Foreign investors still keen on PH

Impact of money laundering case seen minimal
/ 12:11 AM April 05, 2016

BUSINESS and accounting guru Washington Sycip Monday said the money laundering case that has now become a global spectacle has not curbed foreign investors’ appetite on the Philippines.

He noted that a bancassurance partnership between Germany’s biggest insurance firm Allianz and the 20-percent buy-in of Japanese banking giant Bank of Tokyo-Mitsubishi in Security Bank were still consummated despite the controversy on the entry of dirty money to the banking system that ended up in the local casinos.


“That clearly shows foreign investments have not been affected,” Sycip said.

Sycip added that he had great respect for the Anti-Money Laundering Council (AMLC) and Bangko Sentral ng Pilipinas Governor Amando Tetangco Jr.


“It’s not only for what he has done in the Philippines but compared to any other central bank governor, he has done a fantastic job,” he said.

Asked whether he would support calls to ease the bank secrecy law to better combat money laundering, Sycip said he would advocate for “whatever Tetangco feels is good for the country because he has done so well for us now.”

Sycip said that he was also hoping that the Filipino nation would elect an “honest” president this May in order to continue attracting foreign investments.

Sycip, who is turning 95 this year and still advises many of the country’s biggest corporations long after retiring from local accounting giant SGV that he co-founded, hasn’t picked any presidential candidate to support.

The SGV founder said he already knew Sen. Grace Poe and her father Fernando Poe Jr., who had consulted him when he ran for president two elections ago. Sycip said he also knew Mar Roxas very well. He noted that he would like to meet Davao City Mayor Rodrigo Duterte to discuss his advocacy and education agenda.

“I’d like to meet Duterte. I recently got an inquiry from Duterte through his intermediary,” he said.

As a personal advocacy, Sycip has set aside all the funds he could afford—totalling $1 million to date—to help educate poor people, working with the likes of Synergeia Foundation and the microfinance group Card Inc. led by Jaime Aristotle Alip.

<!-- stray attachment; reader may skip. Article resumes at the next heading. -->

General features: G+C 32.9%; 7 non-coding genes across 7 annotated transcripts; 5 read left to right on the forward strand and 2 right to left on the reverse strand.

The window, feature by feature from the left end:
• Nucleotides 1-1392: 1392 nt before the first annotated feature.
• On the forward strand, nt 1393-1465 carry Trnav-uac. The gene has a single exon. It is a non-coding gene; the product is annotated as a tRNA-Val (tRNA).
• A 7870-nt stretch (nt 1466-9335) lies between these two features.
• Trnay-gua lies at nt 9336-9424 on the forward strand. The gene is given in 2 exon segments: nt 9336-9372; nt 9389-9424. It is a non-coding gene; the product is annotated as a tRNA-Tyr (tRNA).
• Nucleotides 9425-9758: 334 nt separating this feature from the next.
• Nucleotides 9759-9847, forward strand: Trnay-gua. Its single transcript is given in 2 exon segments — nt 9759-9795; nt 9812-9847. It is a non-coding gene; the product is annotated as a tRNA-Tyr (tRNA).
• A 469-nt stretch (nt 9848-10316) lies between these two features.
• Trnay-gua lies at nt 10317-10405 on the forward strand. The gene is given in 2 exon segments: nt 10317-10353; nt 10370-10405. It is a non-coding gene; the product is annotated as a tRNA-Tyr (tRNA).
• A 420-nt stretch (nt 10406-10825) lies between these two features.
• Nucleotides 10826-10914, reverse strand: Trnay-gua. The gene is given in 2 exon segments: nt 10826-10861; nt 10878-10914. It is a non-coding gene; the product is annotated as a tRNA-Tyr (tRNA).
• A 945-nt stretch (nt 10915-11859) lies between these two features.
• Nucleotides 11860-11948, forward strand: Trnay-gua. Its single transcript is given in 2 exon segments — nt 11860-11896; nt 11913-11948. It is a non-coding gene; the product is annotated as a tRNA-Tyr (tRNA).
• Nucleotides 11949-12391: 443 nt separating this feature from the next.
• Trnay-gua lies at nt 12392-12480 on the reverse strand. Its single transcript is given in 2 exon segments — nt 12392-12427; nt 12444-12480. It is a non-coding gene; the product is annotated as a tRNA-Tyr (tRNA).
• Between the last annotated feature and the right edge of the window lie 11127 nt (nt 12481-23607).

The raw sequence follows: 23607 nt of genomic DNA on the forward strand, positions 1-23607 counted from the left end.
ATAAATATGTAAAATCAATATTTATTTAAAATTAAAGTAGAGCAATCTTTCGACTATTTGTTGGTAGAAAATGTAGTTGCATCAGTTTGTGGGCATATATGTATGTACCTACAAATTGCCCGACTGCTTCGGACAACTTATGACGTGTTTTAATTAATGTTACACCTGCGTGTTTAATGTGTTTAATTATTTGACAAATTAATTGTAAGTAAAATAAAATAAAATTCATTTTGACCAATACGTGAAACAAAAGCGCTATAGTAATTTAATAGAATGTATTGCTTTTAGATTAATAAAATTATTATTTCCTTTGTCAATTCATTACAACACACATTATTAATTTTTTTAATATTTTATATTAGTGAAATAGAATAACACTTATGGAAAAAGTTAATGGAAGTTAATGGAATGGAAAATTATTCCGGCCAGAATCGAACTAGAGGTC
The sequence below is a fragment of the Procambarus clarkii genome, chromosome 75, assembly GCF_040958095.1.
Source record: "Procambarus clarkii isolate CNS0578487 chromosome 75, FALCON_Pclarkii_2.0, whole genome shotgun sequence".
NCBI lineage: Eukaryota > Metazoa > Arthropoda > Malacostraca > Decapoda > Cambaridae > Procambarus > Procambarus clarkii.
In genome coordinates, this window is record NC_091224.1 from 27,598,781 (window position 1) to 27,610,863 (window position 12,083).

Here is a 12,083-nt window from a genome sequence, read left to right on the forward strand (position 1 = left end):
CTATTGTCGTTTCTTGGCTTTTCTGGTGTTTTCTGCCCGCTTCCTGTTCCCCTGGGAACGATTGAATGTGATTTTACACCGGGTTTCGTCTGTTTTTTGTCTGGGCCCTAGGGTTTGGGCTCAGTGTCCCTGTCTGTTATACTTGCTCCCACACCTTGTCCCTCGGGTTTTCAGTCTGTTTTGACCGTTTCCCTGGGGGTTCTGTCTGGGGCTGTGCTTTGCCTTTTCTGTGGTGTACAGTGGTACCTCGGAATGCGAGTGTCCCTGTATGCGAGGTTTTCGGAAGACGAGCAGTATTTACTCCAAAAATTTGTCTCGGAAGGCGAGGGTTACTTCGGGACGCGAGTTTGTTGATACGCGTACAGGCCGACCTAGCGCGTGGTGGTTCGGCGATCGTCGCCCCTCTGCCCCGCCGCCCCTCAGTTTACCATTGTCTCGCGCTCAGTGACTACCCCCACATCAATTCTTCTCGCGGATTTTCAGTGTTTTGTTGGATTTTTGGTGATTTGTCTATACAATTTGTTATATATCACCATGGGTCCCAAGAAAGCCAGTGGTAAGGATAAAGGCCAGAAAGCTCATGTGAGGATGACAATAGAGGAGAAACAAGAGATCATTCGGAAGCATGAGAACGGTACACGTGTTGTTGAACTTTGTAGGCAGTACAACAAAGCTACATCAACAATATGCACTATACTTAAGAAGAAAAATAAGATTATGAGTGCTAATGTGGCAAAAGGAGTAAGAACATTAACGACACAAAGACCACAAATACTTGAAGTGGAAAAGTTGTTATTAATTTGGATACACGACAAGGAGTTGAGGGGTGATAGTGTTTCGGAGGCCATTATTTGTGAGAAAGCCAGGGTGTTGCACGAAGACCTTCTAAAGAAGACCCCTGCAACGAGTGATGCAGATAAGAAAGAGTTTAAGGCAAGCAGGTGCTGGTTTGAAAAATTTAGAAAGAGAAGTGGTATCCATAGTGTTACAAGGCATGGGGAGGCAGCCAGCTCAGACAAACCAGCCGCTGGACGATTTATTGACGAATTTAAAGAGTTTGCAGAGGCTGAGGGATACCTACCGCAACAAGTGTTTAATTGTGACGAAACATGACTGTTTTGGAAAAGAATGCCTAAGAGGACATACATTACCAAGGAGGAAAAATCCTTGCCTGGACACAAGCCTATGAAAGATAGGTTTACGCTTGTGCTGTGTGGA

Typically, for business service firms that expand outside of Manila end up having big operations in Cebu. But in the case of SGV, he said SGV now had a bigger office in Davao than in Cebu.

“They say that the businessmen in Davao are all for Duterte and if they are caught speeding, they have to pay (fine for violating speed limit),” he said.

As far as leadership was concerned, Sycip said that based on the experience of Singapore under the city-state’s former President Lee Kuan Yew, “western democracy may not be the best for emerging market countries.”

“We have all the freedoms we might say but in terms of per capita income everyone has passed us except Laos and Cambodia.  Even Vietnam will pass us,” he said.

Asked whether he thought someone like Duterte could be a Lee Kuan Yew, Sycip—who personally knew the late Singaporean leader—said the latter was not just tough but likewise very bright. He said he didn’t know much about Duterte, except that he had a law degree, but hinted he was wary about him declaring he had so many wives and girlfriends.

When investors ask him about Philippine elections, Sycip said he would tell people that the local elections were “better” than the US elections, which he said were harder to understand. “I ask them not to worry about the elections in that sense,” he said.

“As long as you have an honest President you will get investments,” he said.

After the Marcos dictatorship was toppled in 1986, Sycip said Cory Aquino was herself honest but being away for so long, didn’t have enough good people to appoint to her Cabinet. “She wasn’t successful as many of the people put in her Cabinet didn’t have integrity.”

In the case of President Aquino, Sycip said he was not aware of the President giving in favors or accepting bribes to approve a project. He said this was “unusual” compared to the stories that had come out before Aquino’s term, he said.

Many of the reforms undertaken during the outgoing administration, he said, would not likely be reversed after the May elections.  However, he said he would wish for more decentralization of power in the country.

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